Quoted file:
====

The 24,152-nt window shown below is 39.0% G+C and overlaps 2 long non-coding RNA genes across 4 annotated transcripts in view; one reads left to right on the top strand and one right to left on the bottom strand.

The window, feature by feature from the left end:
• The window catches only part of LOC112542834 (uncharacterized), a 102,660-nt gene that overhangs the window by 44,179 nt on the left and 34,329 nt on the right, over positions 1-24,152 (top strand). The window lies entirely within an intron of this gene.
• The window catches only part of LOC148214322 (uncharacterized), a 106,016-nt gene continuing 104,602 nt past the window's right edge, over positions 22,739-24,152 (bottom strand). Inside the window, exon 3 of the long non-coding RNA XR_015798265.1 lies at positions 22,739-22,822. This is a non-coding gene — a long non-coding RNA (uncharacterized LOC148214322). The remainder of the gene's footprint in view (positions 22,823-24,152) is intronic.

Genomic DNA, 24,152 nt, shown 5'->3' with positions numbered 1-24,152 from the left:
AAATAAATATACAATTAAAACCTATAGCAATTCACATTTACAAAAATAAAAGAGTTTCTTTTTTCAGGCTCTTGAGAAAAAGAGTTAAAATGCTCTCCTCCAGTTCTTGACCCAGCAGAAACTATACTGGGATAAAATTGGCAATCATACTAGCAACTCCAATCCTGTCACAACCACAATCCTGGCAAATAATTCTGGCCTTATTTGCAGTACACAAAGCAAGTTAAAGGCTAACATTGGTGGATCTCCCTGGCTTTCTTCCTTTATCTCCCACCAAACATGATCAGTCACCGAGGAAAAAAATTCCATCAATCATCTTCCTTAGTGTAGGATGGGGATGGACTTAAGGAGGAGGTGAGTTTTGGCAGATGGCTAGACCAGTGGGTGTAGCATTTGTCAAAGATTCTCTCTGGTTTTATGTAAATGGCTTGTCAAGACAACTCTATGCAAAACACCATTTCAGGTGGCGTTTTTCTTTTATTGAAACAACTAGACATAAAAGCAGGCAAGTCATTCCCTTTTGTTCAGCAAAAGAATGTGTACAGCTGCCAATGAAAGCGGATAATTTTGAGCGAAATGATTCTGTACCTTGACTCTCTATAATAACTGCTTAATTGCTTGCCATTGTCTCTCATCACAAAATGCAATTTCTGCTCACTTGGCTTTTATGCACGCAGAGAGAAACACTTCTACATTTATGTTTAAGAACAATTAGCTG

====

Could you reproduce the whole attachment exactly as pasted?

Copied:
The 24,152-nt window shown below is 39.0% G+C and overlaps 2 long non-coding RNA genes across 4 annotated transcripts in view; one reads left to right on the top strand and one right to left on the bottom strand.

The window, feature by feature from the left end:
• The window catches only part of LOC112542834 (uncharacterized), a 102,660-nt gene that overhangs the window by 44,179 nt on the left and 34,329 nt on the right, over positions 1-24,152 (top strand). The window lies entirely within an intron of this gene.
• The window catches only part of LOC148214322 (uncharacterized), a 106,016-nt gene continuing 104,602 nt past the window's right edge, over positions 22,739-24,152 (bottom strand). Inside the window, exon 3 of the long non-coding RNA XR_015798265.1 lies at positions 22,739-22,822. This is a non-coding gene — a long non-coding RNA (uncharacterized LOC148214322). The remainder of the gene's footprint in view (positions 22,823-24,152) is intronic.

Genomic DNA, 24,152 nt, shown 5'->3' with positions numbered 1-24,152 from the left:
AAATAAATATACAATTAAAACCTATAGCAATTCACATTTACAAAAATAAAAGAGTTTCTTTTTTCAGGCTCTTGAGAAAAAGAGTTAAAATGCTCTCCTCCAGTTCTTGACCCAGCAGAAACTATACTGGGATAAAATTGGCAATCATACTAGCAACTCCAATCCTGTCACAACCACAATCCTGGCAAATAATTCTGGCCTTATTTGCAGTACACAAAGCAAGTTAAAGGCTAACATTGGTGGATCTCCCTGGCTTTCTTCCTTTATCTCCCACCAAACATGATCAGTCACCGAGGAAAAAAATTCCATCAATCATCTTCCTTAGTGTAGGATGGGGATGGACTTAAGGAGGAGGTGAGTTTTGGCAGATGGCTAGACCAGTGGGTGTAGCATTTGTCAAAGATTCTCTCTGGTTTTATGTAAATGGCTTGTCAAGACAACTCTATGCAAAACACCATTTCAGGTGGCGTTTTTCTTTTATTGAAACAACTAGACATAAAAGCAGGCAAGTCATTCCCTTTTGTTCAGCAAAAGAATGTGTACAGCTGCCAATGAAAGCGGATAATTTTGAGCGAAATGATTCTGTACCTTGACTCTCTATAATAACTGCTTAATTGCTTGCCATTGTCTCTCATCACAAAATGCAATTTCTGCTCACTTGGCTTTTATGCACGCAGAGAGAAACACTTCTACATTTATGTTTAAGAACAATTAGCTG